Regulation & Policy

Officials from the Islamabad Chamber of Commerce and Industry (ICCI) have called on the Pakistani government to reconsider a hike in gas tariffs for the power sector that they claim will impact power generation in the country. 

The UK government needs to come up with another option to avert a looming electricity shortfall, after EDF pushed back a final investment decision on its Hinkley Point C nuclear project from May to the autumn. The reactor was meant to start up in 2017 but is now unlikely to produce any electricity before 2025.

The Turkish President Recep Tayyip Erdoğan has announced investment of $110 billion in the energy sector over the next ten years, stressing the goal of satisfying Turkey’s energy demand by tapping domestic resources such as coal, hydropower and renewables in order to minimise import dependence.

State subsidies to encourage the construction of gas-fired power plants in New Jersey are likely to be banned by the Supreme Court – similar to this week’s ruling against a Maryland scheme. Both state programs had been challenged by the power producer PPL and other generators.

Ongoing repairs at the sabotaged Forcados Export Plant not only restrict Nigeria’s oil exports but also affect about 40% of the country’s domestic gas supply, causing major fuel shortages for power generators.

By 2020, Mexico is tipped to turn into a ‘Global Top 10’ market for stationary gas engines used for distributed power. This trend comes as implementation of a historic energy bill is bringing about market deregulation and ended the quasi monopoly of state-owned CFE.

National Grid, the British transmission system operator, forecasts that utilities will make more use of their combined-cycle gas turbine (CCGT) generation this summer, propelling gas demand up to 35.5 Bcm from 1 April to 30 September – a 1.3 Bcm rise from last year’s summer season.

Forecasts over the past decades have consistently overestimated gas demand in the European Union. Hence, analysts at Chatham House warn that a further expansion of Europe’s gas infrastructure at a time of softening demand could result in investment being locked into ‘stranded assets’.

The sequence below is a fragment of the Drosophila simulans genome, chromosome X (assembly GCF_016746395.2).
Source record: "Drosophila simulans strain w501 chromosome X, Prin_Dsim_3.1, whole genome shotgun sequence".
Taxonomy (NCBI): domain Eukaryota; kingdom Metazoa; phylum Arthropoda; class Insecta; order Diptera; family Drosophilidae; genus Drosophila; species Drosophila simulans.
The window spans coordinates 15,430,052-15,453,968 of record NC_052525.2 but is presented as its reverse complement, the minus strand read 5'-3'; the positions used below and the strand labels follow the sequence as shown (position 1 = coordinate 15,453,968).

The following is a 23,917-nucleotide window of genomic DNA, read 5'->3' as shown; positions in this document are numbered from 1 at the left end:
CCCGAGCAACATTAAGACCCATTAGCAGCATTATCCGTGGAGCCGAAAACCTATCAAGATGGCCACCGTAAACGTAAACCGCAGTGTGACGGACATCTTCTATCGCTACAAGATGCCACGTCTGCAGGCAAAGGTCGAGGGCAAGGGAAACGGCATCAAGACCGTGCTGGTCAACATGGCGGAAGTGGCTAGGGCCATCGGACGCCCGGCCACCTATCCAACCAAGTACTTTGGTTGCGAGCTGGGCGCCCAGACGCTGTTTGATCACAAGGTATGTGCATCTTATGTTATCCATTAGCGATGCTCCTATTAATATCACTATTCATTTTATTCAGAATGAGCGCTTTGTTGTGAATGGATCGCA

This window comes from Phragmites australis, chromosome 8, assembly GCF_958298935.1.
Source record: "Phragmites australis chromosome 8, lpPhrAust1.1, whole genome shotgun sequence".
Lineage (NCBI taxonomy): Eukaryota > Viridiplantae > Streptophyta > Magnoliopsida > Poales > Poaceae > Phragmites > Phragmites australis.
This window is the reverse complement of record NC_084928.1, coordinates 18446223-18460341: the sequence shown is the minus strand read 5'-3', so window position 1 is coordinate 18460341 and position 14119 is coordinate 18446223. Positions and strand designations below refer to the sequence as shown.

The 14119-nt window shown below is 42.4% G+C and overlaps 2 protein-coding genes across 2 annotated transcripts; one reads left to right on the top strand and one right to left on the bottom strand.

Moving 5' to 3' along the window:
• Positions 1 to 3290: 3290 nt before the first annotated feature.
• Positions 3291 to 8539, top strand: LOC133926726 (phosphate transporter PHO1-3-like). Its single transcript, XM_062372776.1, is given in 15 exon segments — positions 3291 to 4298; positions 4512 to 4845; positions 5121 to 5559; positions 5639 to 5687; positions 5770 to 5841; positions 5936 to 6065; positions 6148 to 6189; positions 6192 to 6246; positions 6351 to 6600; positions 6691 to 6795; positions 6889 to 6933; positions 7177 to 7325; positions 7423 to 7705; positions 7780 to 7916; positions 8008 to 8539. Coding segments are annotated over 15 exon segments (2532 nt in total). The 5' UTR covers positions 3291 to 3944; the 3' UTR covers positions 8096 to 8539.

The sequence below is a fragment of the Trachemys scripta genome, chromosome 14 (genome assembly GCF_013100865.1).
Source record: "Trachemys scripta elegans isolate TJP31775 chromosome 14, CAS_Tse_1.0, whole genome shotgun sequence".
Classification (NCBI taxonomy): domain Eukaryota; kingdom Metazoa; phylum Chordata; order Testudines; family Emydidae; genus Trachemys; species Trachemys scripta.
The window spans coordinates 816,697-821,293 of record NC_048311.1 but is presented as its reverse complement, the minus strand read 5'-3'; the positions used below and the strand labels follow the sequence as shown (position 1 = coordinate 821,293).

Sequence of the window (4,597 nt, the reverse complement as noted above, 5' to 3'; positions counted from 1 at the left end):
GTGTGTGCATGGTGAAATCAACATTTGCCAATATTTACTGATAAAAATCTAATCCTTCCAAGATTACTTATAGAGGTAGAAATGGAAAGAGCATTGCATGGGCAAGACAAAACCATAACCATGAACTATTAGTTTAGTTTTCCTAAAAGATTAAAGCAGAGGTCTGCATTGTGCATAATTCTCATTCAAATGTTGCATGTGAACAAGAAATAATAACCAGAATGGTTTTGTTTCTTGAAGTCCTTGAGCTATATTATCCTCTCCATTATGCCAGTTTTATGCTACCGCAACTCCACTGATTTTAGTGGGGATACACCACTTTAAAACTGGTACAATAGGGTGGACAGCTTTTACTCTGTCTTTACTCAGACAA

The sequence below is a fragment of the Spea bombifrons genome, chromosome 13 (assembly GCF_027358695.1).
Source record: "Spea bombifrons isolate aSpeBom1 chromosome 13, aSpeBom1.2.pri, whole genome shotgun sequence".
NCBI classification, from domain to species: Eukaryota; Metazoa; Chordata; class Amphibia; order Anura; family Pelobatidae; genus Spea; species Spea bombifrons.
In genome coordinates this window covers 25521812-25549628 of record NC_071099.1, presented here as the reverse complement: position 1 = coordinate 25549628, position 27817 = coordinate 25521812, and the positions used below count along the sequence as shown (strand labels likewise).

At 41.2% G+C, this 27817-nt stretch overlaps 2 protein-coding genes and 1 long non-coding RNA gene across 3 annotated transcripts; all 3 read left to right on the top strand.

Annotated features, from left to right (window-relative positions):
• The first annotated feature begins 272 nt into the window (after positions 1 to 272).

The Nigerian Electricity Regulatory Commission (NERC) has issued a generation licence to the Ondo state government and its partner Kingline Development Company of South Korea to generate 550 MW of electricity in state’s first Independent Power Project (IPP).

Up to nine gas-fired power plants are likely to restart operations from April after India’s third e-auction process for subsidy to buy costly imported gas, regasified LNG. Yet during the bidding process, power producers placed near zero bids to procure RLNG but rather preferred to buy gas at a guaranteed floor price.

The British energy regulator Ofgem is gearing up to address the issue of how much decentralised generators need to pay for grid services. “Embedded generation is perceived to be getting a free ride in terms of network charges. We are looking into that,” said Ofgem’s CEO Dermot Nolan.

Gas shortages, pipeline sabotage and vandalism of power grids were cited by the Nigerian government when it apologised to its citizens for the latest serious of blackouts. Information minister Alhaji Lai Mohammed, promised there would be a “decent improvement in the power situation from this weekend,” as he referred to “ongoing remedial efforts” that should double electricity supply to 4,000 MW.

Judicial risk is posing a threat to plans of the Japanese government to restart the country’s nuclear fleet in a bid to rekindle nuclear baseload power and reign in gas generation. A regional court this week restricted Kansai Electric from operating two reactors in western Japan.

Demand flexibility, power storage and interconnection are meant to help the UK meet its 2050 carbon targets, strengthen security of supply and allow consumers save up to £8 billion a year by 2030. 
The National Infrastructure Commission (NIC) advocates more power cables to import cheap hydropower from Norway and Iceland, incentivising industries to curtail power use in peakload hours as well as storing excess energy produced by renewables.

To ensure “peace of mind” for industrial and household electricity customers in Britain, the UK government plans to start its capacity trading market one year earlier than planned. This move is meant to avert blackouts in the coming winter as closure of major coal power stations is adding supply-side risk. Now, an early capacity auction has been pencilled in for January 2017, for delivery in winter 2017/18.